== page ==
Marble from Makrana, rock from Mysuru: Bits from all over make Ram temple a national icon

02:20 PM Jan 24, 2024 | PTI |

Marble from Rajasthan’s Makrana, a three billion-year-old rock from Mysuru for the idol, polished teakwood from Maharashtra — all corners of the country contributed to making Ayodhya’s Ram temple a true amalgamation of India.


While temple architect Chandrakant B Sompura belongs to Ahmedabad, the idol has been chiselled by a fifth-generation sculptor from Mysuru.

The clothes adorning ”Balak Ram” on the consecration day were from Delhi while the ornaments for the idol have been cast in Lucknow.

Champat Rai, general secretary of the Shri Ramjanmabhoomi Teertha Kshetra Trust, said more than 100 construction agencies and firms from different parts of India have contributed to the making of the temple. ”The temple’s construction is the result of collective wisdom of some of the best brains in the country. Water and sacred soil from almost all pilgrimage sites in India, including Gangotri, Yamunotri, Kailash Mansarovar, Prayags (there are seven Prayags) and all ‘puris’ (seven holy towns in India, besides Ayodhya) have been used in the making of the temple,” he said. Earlier, sacred soil from more than 2,500 places from all over India, including Jhansi, Bithoor, Haldighati, Yamunotri and the Golden Temple in Amritsar, besides Thailand’s Ayutthaya city — that connects itself with Ayodhya — was used in the temple’s foundation. Water from 155 countries was also sent for the deity’s ‘jalabhishek (sacred bath)’. Polished teakwood procured from the Balarshah and the Allapalli forest ranges of Maharashtra will be used to make the temple’s 44 doors, including 14 that will be gold-plated. ”The ‘mangal dhwani’ played in the sanctum sanctorum when the consecration rituals were underway also included musical instruments from across the country,” Rai said.

The instruments included pakhawaj, flute and dholak from Uttar Pradesh, veena from Karnataka, algoja from Punjab, sundari from Maharashtra, mardala from Odisha, santoor from Madhya Pradesh, pung from Manipur, nagada and kali from Assam, and tambura from Chhattisgarh.


There was also shehnai from Delhi, ravanahatha from Rajasthan, shrikhol and sarod from West Bengal, ghatam from Andhra Pradesh, sitar from Jharkhand, santar from Gujarat, pakhawaj from Bihar, hudka from Uttarakhand and nagaswaram, tavil and mridangam from Tamil Nadu.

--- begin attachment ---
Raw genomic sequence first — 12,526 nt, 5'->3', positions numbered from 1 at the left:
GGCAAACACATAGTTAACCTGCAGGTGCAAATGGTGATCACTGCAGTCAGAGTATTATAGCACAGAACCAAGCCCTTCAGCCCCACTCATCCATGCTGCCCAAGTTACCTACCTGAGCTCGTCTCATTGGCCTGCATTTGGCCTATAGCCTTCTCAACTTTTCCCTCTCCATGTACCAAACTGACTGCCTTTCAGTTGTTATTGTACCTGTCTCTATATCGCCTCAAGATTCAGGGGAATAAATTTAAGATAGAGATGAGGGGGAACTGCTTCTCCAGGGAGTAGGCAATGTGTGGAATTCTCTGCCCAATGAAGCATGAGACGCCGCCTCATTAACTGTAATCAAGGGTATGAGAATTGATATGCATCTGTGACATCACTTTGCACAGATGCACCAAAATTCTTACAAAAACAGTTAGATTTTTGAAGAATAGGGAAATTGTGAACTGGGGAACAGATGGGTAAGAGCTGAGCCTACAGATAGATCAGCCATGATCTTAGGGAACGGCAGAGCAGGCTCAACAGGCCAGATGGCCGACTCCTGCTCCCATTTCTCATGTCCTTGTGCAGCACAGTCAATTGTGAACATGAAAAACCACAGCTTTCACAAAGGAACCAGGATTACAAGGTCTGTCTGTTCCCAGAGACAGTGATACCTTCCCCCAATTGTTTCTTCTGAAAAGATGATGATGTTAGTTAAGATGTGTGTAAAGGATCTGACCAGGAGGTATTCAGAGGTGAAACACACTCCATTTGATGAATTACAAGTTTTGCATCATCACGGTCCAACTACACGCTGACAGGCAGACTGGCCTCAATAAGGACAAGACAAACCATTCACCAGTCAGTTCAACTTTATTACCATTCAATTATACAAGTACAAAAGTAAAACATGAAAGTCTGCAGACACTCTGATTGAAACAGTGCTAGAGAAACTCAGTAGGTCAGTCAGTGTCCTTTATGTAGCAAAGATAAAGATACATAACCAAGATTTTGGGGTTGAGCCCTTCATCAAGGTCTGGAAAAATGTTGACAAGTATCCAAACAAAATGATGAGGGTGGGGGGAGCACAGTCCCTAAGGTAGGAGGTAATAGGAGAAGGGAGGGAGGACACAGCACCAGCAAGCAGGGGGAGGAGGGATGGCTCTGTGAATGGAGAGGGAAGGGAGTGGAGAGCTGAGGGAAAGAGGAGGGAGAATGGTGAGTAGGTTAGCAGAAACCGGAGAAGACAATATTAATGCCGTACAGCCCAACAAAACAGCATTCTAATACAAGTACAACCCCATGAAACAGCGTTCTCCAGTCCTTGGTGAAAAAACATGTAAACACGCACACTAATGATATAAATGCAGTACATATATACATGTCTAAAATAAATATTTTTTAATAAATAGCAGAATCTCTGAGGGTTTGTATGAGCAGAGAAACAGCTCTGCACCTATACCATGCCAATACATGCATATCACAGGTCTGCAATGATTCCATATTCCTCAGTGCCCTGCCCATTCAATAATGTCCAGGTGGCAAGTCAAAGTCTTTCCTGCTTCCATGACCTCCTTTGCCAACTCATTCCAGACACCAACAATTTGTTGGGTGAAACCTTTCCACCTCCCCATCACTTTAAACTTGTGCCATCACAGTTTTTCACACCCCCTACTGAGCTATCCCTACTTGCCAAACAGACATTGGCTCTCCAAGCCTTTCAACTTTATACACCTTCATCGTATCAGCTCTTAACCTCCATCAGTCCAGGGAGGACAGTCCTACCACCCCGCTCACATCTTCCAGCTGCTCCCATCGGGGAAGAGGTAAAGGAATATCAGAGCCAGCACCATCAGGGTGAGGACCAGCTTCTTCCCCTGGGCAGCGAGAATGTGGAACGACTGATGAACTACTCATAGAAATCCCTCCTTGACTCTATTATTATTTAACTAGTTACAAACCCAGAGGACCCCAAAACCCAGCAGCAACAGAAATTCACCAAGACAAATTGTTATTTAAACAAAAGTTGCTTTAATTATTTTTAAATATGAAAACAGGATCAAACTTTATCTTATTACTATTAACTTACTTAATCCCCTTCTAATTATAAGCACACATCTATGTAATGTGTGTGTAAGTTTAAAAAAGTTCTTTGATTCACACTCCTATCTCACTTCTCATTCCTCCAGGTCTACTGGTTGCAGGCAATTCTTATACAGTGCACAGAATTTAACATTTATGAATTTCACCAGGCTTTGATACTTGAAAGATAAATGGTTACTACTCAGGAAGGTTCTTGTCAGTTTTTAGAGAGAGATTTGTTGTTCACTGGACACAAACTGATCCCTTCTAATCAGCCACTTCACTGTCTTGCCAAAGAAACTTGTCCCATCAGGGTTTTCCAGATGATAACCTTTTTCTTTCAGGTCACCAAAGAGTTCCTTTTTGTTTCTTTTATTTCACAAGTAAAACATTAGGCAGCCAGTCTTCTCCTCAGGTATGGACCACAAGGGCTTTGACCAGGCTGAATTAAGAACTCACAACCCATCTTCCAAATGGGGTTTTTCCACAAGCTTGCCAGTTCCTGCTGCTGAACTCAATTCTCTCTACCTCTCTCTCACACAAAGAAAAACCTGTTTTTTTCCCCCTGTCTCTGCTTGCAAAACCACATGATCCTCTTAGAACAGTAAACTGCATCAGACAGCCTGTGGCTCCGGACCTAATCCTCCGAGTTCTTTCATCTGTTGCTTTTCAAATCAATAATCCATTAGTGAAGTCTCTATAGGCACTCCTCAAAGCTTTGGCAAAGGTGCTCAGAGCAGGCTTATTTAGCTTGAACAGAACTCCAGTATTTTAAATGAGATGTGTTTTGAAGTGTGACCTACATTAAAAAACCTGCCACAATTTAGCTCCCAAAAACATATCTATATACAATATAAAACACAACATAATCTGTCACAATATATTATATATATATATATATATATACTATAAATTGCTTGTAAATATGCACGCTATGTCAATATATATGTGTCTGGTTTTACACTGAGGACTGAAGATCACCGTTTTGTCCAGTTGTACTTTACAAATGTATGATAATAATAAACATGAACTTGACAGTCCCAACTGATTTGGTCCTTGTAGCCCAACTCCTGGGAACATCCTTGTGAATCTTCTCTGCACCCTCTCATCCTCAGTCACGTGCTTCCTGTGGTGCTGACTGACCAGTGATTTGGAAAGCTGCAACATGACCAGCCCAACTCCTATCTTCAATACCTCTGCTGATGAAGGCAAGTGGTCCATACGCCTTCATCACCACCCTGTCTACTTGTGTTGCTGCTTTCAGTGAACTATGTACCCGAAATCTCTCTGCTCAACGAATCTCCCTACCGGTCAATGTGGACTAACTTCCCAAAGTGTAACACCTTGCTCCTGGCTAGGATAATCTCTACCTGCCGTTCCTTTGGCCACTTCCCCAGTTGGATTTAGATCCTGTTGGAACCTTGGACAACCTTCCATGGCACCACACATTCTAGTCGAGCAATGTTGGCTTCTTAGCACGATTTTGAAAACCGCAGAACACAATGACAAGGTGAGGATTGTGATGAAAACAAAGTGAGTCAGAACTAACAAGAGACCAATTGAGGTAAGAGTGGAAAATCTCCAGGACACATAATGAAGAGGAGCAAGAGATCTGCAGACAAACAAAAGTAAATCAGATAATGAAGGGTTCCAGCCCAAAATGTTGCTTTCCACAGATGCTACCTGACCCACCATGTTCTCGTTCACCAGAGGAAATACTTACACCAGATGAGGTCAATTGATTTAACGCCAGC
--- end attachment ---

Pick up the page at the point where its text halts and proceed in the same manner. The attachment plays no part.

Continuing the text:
The ornate sculptures of elephants, lions, Lord Hanuman and Garuda installed at the main entrance leading to the temple have been made using sandstone brought from Rajasthan’s Bansi Paharpur. Lakhs of people watched the ‘pran pratishtha (consecration)’ ceremony on Monday on television in their homes and neighbourhood temples, becoming part of the historic event held just months before the Lok Sabha elections.

According to the trust, the ornaments for the idol have been prepared after extensive research and study of texts such as the Adhyatma Ramayana, Valmiki Ramayana, Ramcharitmanas and the Alavandar Stotram.

”The idol is adorned in Banarasi fabric, featuring a yellow dhoti and a red ‘pataka’ or ‘angavastram’. The ‘angavastram’ are embellished in pure gold ‘zari’ and threads, featuring auspicious Vaishnav symbols — ‘shankh’, ‘padma’, ‘chakra’ and ‘mayur’,” Rai said.

While the ornaments have been crafted by Ankur Anand’s Lucknow-based Harsahaimal Shiamlal Jewellers, the garments were created by Delhi-based textile designer Manish Tripathi, who worked from Ayodhya Dham for the project.

The 51-inch idol chiselled by Mysuru-based sculptor Arun Yogiraj has been carved out of a three billion-year-old rock. The azure-coloured Krishna Shile (black schist) was excavated from Gujjegowdanapura at Jayapura Hobli in HD Kote Taluk of Mysuru. It is a fine-to-medium-grained, sky-blue metamorphic rock, generally called soapstone because of its smooth surface texture and is ideal for sculptors to carve idols. The Krishna Shile was found while levelling the agricultural land of Ramdas (78) and a local contractor, who assessed the quality of the stone, drew the attention of the temple trustees in Ayodhya through his contacts.

Rama Lalla idols for the grand temple were also made by three sculptors — Ganesh Bhatt from Idagunji in Karnataka and Satyanarayan Pandey from Jaipur. The temple trust said that the idol made by Yogiraj has been placed in the sanctum sanctorum while the other two kept in other parts of the mandir. The famous lights from Chandannagar in West Bengal’s Hooghly district dazzled across a 40,000-square feet area on the banks of the Sarayu, adjacent to the grand mandir.

More than 3,000 kilogrammes of flowers of over 20 varieties were used to decorate the grand structure for the consecration ceremony. The flowers, including chrysanthemum, gerbera, orchid and exotic ones such as anthurium and lilium — each variety of different colours — were brought from Chennai, Bangaluru, Pune, Lucknow and Delhi.

Even the bhog offered to the deity included special ‘prasadas’ from places such as Mahakaal, Ujjain, Mehndipur Balaji, Dausa, Banke Bihari temple, Mathura, besides one prepared by the temple itself.


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